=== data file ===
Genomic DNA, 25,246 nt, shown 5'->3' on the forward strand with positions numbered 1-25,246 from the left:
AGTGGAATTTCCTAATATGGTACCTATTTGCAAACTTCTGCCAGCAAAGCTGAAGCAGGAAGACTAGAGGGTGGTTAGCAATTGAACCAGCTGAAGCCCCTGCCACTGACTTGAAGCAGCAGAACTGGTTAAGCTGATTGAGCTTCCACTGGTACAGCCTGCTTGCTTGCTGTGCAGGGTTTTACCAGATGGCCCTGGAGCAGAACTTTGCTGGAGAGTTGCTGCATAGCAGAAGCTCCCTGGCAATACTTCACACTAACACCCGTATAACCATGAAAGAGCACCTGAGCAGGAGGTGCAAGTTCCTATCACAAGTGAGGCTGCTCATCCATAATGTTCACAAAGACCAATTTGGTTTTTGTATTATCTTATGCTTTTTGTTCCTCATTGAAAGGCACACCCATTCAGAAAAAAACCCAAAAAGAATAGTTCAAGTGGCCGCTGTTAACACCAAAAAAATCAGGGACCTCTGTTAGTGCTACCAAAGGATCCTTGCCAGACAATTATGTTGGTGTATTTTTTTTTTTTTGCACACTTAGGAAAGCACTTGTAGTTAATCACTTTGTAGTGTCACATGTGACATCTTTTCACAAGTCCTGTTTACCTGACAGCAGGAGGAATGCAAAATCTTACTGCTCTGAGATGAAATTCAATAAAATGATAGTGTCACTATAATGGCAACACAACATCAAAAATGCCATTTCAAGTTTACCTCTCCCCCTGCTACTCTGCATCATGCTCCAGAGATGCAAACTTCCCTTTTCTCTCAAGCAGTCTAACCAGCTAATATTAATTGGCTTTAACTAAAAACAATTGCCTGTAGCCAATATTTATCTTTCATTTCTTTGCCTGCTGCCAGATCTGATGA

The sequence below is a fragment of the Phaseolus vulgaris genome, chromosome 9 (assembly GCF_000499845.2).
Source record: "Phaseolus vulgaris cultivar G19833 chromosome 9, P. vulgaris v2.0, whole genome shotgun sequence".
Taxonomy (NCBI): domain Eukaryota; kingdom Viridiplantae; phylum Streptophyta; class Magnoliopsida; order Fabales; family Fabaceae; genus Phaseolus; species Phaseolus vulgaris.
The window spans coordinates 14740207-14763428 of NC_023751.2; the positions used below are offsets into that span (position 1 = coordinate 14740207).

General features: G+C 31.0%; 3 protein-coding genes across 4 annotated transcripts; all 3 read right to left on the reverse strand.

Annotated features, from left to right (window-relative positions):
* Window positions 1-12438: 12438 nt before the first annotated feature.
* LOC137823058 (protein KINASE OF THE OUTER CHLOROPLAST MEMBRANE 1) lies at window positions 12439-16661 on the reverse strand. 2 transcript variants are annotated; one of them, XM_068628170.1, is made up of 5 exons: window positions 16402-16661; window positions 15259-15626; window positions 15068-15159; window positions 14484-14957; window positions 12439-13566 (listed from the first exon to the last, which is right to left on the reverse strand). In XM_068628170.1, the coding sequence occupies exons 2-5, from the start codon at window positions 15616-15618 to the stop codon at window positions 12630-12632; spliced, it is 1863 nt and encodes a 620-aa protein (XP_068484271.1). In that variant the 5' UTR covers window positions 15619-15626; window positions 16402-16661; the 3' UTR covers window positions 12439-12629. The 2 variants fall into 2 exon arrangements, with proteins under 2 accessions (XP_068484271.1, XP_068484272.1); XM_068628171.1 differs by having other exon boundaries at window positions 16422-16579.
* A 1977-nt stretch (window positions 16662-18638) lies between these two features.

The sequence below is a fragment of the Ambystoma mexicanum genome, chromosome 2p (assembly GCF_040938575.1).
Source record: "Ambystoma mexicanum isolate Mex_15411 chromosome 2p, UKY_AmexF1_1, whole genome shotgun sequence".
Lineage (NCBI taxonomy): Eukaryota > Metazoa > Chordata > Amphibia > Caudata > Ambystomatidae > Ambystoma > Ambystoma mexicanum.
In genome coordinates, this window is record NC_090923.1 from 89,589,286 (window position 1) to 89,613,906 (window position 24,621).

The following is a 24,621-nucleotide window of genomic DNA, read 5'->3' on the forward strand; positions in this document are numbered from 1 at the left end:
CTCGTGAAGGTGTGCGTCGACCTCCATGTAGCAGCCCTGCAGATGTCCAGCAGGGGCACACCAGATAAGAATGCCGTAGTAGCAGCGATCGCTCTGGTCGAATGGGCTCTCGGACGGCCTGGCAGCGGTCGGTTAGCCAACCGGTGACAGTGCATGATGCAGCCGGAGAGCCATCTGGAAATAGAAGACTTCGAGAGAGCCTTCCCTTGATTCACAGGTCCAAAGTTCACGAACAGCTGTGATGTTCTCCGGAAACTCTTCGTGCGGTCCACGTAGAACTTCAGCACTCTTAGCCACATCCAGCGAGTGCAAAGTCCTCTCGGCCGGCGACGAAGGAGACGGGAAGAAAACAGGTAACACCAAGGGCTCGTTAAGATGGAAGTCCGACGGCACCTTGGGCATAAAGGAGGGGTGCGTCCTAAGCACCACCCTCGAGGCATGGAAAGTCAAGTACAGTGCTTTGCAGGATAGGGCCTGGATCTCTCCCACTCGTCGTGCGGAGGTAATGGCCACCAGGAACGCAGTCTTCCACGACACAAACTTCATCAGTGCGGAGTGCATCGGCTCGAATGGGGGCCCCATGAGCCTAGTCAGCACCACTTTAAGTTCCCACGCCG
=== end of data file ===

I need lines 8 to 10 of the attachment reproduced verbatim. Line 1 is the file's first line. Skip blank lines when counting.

Annotated features, from left to right (window-relative positions):
* Window positions 1-12438: 12438 nt before the first annotated feature.
* LOC137823058 (protein KINASE OF THE OUTER CHLOROPLAST MEMBRANE 1) lies at window positions 12439-16661 on the reverse strand. 2 transcript variants are annotated; one of them, XM_068628170.1, is made up of 5 exons: window positions 16402-16661; window positions 15259-15626; window positions 15068-15159; window positions 14484-14957; window positions 12439-13566 (listed from the first exon to the last, which is right to left on the reverse strand). In XM_068628170.1, the coding sequence occupies exons 2-5, from the start codon at window positions 15616-15618 to the stop codon at window positions 12630-12632; spliced, it is 1863 nt and encodes a 620-aa protein (XP_068484271.1). In that variant the 5' UTR covers window positions 15619-15626; window positions 16402-16661; the 3' UTR covers window positions 12439-12629. The 2 variants fall into 2 exon arrangements, with proteins under 2 accessions (XP_068484271.1, XP_068484272.1); XM_068628171.1 differs by having other exon boundaries at window positions 16422-16579.